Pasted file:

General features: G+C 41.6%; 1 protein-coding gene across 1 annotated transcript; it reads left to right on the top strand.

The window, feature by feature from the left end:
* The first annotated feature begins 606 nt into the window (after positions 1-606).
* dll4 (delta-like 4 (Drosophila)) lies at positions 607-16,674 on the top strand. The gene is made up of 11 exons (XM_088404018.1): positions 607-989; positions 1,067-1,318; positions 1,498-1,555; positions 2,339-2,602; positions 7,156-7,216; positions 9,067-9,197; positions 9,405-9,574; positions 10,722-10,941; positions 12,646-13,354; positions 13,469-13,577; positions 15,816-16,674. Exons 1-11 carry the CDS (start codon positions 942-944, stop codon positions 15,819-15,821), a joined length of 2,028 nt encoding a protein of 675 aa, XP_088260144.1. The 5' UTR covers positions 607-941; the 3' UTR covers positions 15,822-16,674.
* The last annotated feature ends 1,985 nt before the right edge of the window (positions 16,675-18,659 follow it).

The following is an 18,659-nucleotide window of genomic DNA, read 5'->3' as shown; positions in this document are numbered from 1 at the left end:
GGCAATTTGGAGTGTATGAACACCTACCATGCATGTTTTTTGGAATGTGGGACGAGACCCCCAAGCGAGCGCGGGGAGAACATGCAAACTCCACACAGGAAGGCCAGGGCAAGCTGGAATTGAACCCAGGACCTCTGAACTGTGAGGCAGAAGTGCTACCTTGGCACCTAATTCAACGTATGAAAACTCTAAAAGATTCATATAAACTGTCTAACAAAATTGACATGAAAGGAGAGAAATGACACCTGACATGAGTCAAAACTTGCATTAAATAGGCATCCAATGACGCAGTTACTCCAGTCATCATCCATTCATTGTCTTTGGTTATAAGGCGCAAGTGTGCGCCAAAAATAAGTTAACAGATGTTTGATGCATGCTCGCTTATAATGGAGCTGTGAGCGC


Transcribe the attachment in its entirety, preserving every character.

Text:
General features: G+C 41.6%; 1 protein-coding gene across 1 annotated transcript; it reads left to right on the top strand.

The window, feature by feature from the left end:
* The first annotated feature begins 606 nt into the window (after positions 1-606).
* dll4 (delta-like 4 (Drosophila)) lies at positions 607-16,674 on the top strand. The gene is made up of 11 exons (XM_088404018.1): positions 607-989; positions 1,067-1,318; positions 1,498-1,555; positions 2,339-2,602; positions 7,156-7,216; positions 9,067-9,197; positions 9,405-9,574; positions 10,722-10,941; positions 12,646-13,354; positions 13,469-13,577; positions 15,816-16,674. Exons 1-11 carry the CDS (start codon positions 942-944, stop codon positions 15,819-15,821), a joined length of 2,028 nt encoding a protein of 675 aa, XP_088260144.1. The 5' UTR covers positions 607-941; the 3' UTR covers positions 15,822-16,674.
* The last annotated feature ends 1,985 nt before the right edge of the window (positions 16,675-18,659 follow it).

The following is an 18,659-nucleotide window of genomic DNA, read 5'->3' as shown; positions in this document are numbered from 1 at the left end:
GGCAATTTGGAGTGTATGAACACCTACCATGCATGTTTTTTGGAATGTGGGACGAGACCCCCAAGCGAGCGCGGGGAGAACATGCAAACTCCACACAGGAAGGCCAGGGCAAGCTGGAATTGAACCCAGGACCTCTGAACTGTGAGGCAGAAGTGCTACCTTGGCACCTAATTCAACGTATGAAAACTCTAAAAGATTCATATAAACTGTCTAACAAAATTGACATGAAAGGAGAGAAATGACACCTGACATGAGTCAAAACTTGCATTAAATAGGCATCCAATGACGCAGTTACTCCAGTCATCATCCATTCATTGTCTTTGGTTATAAGGCGCAAGTGTGCGCCAAAAATAAGTTAACAGATGTTTGATGCATGCTCGCTTATAATGGAGCTGTGAGCGC